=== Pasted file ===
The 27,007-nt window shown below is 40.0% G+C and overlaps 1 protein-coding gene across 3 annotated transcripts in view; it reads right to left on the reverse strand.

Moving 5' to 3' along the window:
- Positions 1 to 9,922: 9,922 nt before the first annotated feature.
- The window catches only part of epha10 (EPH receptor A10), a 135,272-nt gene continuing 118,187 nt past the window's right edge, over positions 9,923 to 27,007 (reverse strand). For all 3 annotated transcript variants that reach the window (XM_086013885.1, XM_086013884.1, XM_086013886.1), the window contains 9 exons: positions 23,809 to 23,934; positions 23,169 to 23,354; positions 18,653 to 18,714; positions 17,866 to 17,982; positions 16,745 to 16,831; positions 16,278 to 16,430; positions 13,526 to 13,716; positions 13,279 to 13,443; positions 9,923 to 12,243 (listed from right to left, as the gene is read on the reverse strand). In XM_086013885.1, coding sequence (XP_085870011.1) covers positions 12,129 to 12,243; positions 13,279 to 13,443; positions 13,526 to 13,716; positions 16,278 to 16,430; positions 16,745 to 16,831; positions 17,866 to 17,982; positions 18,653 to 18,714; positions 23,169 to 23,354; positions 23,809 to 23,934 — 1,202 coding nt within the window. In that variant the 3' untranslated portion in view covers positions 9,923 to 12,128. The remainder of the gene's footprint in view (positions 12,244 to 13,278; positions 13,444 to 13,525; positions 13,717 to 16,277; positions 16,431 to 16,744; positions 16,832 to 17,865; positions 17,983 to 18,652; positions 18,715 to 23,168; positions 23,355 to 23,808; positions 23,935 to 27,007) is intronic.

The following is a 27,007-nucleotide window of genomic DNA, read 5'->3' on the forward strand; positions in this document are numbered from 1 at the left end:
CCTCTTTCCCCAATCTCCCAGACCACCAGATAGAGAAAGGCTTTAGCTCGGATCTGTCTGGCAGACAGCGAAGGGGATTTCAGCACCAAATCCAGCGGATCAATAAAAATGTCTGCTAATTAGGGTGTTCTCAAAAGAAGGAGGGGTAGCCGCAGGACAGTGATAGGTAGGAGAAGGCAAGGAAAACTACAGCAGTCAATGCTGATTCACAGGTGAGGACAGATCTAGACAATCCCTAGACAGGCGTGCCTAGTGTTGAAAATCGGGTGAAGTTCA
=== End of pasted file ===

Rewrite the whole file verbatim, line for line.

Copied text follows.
The 27,007-nt window shown below is 40.0% G+C and overlaps 1 protein-coding gene across 3 annotated transcripts in view; it reads right to left on the reverse strand.

Moving 5' to 3' along the window:
- Positions 1 to 9,922: 9,922 nt before the first annotated feature.
- The window catches only part of epha10 (EPH receptor A10), a 135,272-nt gene continuing 118,187 nt past the window's right edge, over positions 9,923 to 27,007 (reverse strand). For all 3 annotated transcript variants that reach the window (XM_086013885.1, XM_086013884.1, XM_086013886.1), the window contains 9 exons: positions 23,809 to 23,934; positions 23,169 to 23,354; positions 18,653 to 18,714; positions 17,866 to 17,982; positions 16,745 to 16,831; positions 16,278 to 16,430; positions 13,526 to 13,716; positions 13,279 to 13,443; positions 9,923 to 12,243 (listed from right to left, as the gene is read on the reverse strand). In XM_086013885.1, coding sequence (XP_085870011.1) covers positions 12,129 to 12,243; positions 13,279 to 13,443; positions 13,526 to 13,716; positions 16,278 to 16,430; positions 16,745 to 16,831; positions 17,866 to 17,982; positions 18,653 to 18,714; positions 23,169 to 23,354; positions 23,809 to 23,934 — 1,202 coding nt within the window. In that variant the 3' untranslated portion in view covers positions 9,923 to 12,128. The remainder of the gene's footprint in view (positions 12,244 to 13,278; positions 13,444 to 13,525; positions 13,717 to 16,277; positions 16,431 to 16,744; positions 16,832 to 17,865; positions 17,983 to 18,652; positions 18,715 to 23,168; positions 23,355 to 23,808; positions 23,935 to 27,007) is intronic.

The following is a 27,007-nucleotide window of genomic DNA, read 5'->3' on the forward strand; positions in this document are numbered from 1 at the left end:
CCTCTTTCCCCAATCTCCCAGACCACCAGATAGAGAAAGGCTTTAGCTCGGATCTGTCTGGCAGACAGCGAAGGGGATTTCAGCACCAAATCCAGCGGATCAATAAAAATGTCTGCTAATTAGGGTGTTCTCAAAAGAAGGAGGGGTAGCCGCAGGACAGTGATAGGTAGGAGAAGGCAAGGAAAACTACAGCAGTCAATGCTGATTCACAGGTGAGGACAGATCTAGACAATCCCTAGACAGGCGTGCCTAGTGTTGAAAATCGGGTGAAGTTCA